Nicklas Matsumoto | Staff Writer
It is no secret that there has been civil unrest across the country over the past year.
The Armed Conflict Location & Event Data Project (ACLED), a disaggregated data collection, analysis, and crisis mapping project, recorded more than 10,600 demonstrations across the U.S. between May 24 and Aug. 22 in 2020. Most of them were connected to the Black Lives Matter movement. The surge of these protests can be traced back to the murder of George Floyd on May 25, 2020. The fact that nearly 95% of these protests were peaceful is admirable. But the recent killing of Daunte Wright by a police officer, just 10 miles away from where Floyd was killed, has also inflamed tensions and sparked more protests, according to CNN on April 15.
Unfortunately, nearly 30 years ago, one particular demonstration littered the streets with debris and destroyed the livelihood of people living in America.
In 1992, four Los Angeles police officers were acquitted of a beating of black motorist Rodney King in an attack that was videotaped. The outrage at the verdict led to the riots that lasted six days, resulted in 63 deaths and was only ended after the California National Guard, Army and Marine Corps established control.
NPR reflected with a 25-year anniversary review published on April 26, 2017. It reported that, “More than 1,000 buildings were damaged or destroyed, and approximately 2,000 Korean-run businesses were also damaged or destroyed. In all, approximately $1 billion worth of property was destroyed.” Korean store owners barricaded their shops and climbed onto their roofs carrying shotguns to deter rioters for several days.
In the midst of this chaos, Anna Deavere Smith, an American actress and playwright, conducted 300 interviews with the people — participants, law enforcement, Korean shop owners, victims, and more — who were associated with the riots. She would later work with award-winning director Marc Levin to produce “Twilight: Los Angeles.“
According to PBS in 2012, “Smith’s ‘Twilight: Los Angeles’ played around the U.S. and on Broadway. It received two Tony nominations, an Obie, Drama Desk Award, the New York Drama Critics Circle’s Special Citation and numerous other honors.” Because of the racial tension this country has been experiencing over the past year, PBS decided to feature the award-winning production on its “Great Performances” page.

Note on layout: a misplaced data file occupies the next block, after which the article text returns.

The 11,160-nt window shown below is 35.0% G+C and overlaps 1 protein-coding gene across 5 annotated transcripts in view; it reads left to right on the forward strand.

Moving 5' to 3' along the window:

This captivating one-woman performance is based on the interviews that Smith conducted. She performs as 40 of the people she interviewed, and her lines are only what the person actually said. Her performance from the perspective of each individual allows us to take a closer look at the grim reality of living during these violent riots. Smith’s portrayal of each easily distinguishable individual is exceptional and entertaining. I was curious to see how she would act out so many different characters and was impressed with her work.
One character that stood out the most to me was the Korean shop owner whose business was destroyed. She expresses the contradicting feelings the shop owner has. She wants to be happy with the people who got what they wanted, but it is hard because she lost her livelihood in their process.
I first heard Alan Watts, British philosopher, quote this proverb, “The road to hell is paved with good intentions.” Someone may mean to do well but does more harm in reality. Consider the responsibility for representing this movement. Don’t let it be associated with destruction, negative disturbance, violence, and further pain. Instead, demonstrate the future that you would like to create by being mindful of others and their needs. Make the personal changes necessary for a better tomorrow before demanding others to change. Lead by example, not just when we gather, but in everyday life through habits and commitments.
Take the time to ponder what Smith did. She made a longterm effort to allow us to see the reality of our history through the stories of the people who lived in those times. Smith was bold in willing to take a look at the perspectives of a variety of people and act them out with accuracy. We should also practice putting ourselves into the shoes of those around us as we continue in our endeavors for a kinder, more peaceful future.